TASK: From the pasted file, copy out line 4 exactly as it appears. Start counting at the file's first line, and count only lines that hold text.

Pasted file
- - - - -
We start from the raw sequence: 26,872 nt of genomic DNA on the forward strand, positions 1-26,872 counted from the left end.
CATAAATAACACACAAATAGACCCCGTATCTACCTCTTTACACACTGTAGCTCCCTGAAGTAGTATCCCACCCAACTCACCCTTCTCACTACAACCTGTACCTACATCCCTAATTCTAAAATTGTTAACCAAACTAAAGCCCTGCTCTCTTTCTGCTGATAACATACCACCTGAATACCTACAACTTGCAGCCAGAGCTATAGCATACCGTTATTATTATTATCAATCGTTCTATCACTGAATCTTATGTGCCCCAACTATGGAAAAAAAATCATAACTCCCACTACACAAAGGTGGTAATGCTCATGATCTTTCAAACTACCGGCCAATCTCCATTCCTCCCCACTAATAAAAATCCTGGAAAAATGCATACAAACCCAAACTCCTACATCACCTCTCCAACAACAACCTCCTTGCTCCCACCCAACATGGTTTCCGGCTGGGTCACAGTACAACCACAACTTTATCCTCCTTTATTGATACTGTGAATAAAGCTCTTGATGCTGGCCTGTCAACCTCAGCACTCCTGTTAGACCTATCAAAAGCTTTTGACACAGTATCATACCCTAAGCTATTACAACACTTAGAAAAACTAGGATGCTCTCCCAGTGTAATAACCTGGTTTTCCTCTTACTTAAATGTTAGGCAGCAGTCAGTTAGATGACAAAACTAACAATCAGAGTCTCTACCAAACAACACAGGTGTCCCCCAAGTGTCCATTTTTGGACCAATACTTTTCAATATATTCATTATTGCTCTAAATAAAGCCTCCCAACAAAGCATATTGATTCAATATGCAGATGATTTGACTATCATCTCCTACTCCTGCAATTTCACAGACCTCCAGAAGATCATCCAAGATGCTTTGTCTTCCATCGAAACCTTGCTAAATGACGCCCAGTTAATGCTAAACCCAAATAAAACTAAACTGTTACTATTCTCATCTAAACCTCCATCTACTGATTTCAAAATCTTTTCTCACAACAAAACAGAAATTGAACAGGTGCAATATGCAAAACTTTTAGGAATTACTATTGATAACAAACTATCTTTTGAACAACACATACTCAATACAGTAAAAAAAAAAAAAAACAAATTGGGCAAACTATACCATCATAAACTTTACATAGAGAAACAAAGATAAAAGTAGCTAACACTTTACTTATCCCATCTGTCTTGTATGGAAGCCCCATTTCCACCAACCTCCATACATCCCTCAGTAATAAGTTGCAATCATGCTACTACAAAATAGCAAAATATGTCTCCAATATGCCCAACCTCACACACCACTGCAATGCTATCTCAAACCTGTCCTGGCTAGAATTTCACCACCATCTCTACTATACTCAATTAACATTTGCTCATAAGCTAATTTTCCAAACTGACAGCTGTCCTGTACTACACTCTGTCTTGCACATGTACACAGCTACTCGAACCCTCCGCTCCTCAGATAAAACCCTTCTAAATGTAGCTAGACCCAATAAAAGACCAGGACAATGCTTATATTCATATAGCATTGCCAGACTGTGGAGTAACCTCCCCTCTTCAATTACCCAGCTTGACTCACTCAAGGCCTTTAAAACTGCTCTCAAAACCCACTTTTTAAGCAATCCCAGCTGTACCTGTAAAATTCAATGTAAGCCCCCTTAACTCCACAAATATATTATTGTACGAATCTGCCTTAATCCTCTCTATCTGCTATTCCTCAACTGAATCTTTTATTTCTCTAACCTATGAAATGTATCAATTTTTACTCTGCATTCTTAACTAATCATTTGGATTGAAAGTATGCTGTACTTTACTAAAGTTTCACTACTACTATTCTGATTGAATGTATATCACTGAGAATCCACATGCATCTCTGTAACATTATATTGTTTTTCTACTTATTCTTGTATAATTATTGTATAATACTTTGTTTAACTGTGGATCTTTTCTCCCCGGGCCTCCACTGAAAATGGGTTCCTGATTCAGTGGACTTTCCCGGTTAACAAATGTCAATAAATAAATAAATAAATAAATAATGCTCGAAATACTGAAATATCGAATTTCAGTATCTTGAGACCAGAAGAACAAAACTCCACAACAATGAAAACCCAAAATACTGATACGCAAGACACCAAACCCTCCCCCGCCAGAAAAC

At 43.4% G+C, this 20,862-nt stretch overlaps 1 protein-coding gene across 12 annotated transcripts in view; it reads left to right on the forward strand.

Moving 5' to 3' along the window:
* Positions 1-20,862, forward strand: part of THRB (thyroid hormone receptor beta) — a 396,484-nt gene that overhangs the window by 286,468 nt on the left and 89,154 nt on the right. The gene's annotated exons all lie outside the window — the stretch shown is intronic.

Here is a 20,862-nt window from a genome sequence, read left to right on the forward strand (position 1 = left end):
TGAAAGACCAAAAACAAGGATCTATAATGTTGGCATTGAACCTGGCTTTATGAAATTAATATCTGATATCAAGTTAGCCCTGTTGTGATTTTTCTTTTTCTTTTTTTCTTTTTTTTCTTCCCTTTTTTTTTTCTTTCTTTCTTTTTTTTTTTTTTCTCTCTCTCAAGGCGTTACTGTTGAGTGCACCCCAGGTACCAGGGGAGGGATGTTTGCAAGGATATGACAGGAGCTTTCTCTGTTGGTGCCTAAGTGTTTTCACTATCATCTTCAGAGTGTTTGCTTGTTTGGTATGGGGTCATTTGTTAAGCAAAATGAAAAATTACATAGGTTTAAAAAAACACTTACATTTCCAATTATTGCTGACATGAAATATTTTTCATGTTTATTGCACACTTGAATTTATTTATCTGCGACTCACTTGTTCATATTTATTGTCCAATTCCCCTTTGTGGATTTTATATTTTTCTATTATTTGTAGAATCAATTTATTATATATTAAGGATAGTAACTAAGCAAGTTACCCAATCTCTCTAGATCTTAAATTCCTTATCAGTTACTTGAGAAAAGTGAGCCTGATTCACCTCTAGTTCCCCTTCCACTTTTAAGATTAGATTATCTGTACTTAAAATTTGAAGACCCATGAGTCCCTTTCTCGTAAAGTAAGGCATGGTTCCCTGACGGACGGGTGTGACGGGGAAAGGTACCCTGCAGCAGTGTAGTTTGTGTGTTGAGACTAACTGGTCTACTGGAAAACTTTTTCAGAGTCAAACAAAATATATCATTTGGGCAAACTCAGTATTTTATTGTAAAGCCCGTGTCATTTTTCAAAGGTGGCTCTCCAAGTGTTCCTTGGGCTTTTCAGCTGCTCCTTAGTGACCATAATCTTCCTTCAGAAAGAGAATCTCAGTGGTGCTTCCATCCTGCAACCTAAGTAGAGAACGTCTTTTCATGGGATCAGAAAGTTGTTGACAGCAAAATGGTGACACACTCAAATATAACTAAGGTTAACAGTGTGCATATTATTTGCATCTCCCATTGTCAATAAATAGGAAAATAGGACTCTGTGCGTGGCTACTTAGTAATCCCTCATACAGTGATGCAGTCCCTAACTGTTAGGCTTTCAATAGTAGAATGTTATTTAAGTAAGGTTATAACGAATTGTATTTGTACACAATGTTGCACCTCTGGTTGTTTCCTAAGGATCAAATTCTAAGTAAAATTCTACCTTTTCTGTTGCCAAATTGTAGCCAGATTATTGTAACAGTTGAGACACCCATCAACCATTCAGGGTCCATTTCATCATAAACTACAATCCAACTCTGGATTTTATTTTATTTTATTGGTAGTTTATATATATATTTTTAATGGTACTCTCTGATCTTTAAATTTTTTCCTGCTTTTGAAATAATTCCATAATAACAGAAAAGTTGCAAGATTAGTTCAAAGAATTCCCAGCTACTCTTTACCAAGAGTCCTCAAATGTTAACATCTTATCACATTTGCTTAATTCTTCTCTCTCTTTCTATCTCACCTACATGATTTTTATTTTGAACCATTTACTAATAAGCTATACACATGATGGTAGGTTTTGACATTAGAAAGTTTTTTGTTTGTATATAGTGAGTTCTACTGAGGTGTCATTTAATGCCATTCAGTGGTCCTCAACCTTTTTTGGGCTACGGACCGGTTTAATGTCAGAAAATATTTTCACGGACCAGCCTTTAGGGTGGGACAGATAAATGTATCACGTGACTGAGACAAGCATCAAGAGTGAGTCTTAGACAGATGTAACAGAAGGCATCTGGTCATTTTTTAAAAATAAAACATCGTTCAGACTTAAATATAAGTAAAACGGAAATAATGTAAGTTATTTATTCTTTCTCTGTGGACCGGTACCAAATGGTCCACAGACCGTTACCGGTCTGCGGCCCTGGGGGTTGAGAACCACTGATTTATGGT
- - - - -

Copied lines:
Moving 5' to 3' along the window: